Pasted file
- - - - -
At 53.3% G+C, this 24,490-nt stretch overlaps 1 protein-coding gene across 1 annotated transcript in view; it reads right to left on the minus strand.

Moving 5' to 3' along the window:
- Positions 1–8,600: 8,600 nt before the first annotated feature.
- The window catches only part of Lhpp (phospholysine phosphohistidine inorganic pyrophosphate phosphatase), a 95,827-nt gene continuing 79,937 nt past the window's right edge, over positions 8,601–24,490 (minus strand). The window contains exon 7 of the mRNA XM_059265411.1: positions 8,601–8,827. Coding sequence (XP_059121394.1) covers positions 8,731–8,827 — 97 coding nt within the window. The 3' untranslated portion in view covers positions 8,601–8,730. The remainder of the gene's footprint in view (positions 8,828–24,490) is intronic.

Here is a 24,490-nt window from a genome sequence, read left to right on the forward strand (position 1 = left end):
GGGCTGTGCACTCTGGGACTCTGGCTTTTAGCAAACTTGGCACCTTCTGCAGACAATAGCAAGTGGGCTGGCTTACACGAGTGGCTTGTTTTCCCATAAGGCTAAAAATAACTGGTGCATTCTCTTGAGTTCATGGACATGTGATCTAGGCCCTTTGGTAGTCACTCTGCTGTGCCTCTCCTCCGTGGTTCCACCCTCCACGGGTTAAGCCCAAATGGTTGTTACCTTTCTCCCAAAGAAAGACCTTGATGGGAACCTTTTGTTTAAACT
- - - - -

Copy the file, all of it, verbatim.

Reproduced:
At 53.3% G+C, this 24,490-nt stretch overlaps 1 protein-coding gene across 1 annotated transcript in view; it reads right to left on the minus strand.

Moving 5' to 3' along the window:
- Positions 1–8,600: 8,600 nt before the first annotated feature.
- The window catches only part of Lhpp (phospholysine phosphohistidine inorganic pyrophosphate phosphatase), a 95,827-nt gene continuing 79,937 nt past the window's right edge, over positions 8,601–24,490 (minus strand). The window contains exon 7 of the mRNA XM_059265411.1: positions 8,601–8,827. Coding sequence (XP_059121394.1) covers positions 8,731–8,827 — 97 coding nt within the window. The 3' untranslated portion in view covers positions 8,601–8,730. The remainder of the gene's footprint in view (positions 8,828–24,490) is intronic.

Here is a 24,490-nt window from a genome sequence, read left to right on the forward strand (position 1 = left end):
GGGCTGTGCACTCTGGGACTCTGGCTTTTAGCAAACTTGGCACCTTCTGCAGACAATAGCAAGTGGGCTGGCTTACACGAGTGGCTTGTTTTCCCATAAGGCTAAAAATAACTGGTGCATTCTCTTGAGTTCATGGACATGTGATCTAGGCCCTTTGGTAGTCACTCTGCTGTGCCTCTCCTCCGTGGTTCCACCCTCCACGGGTTAAGCCCAAATGGTTGTTACCTTTCTCCCAAAGAAAGACCTTGATGGGAACCTTTTGTTTAAACT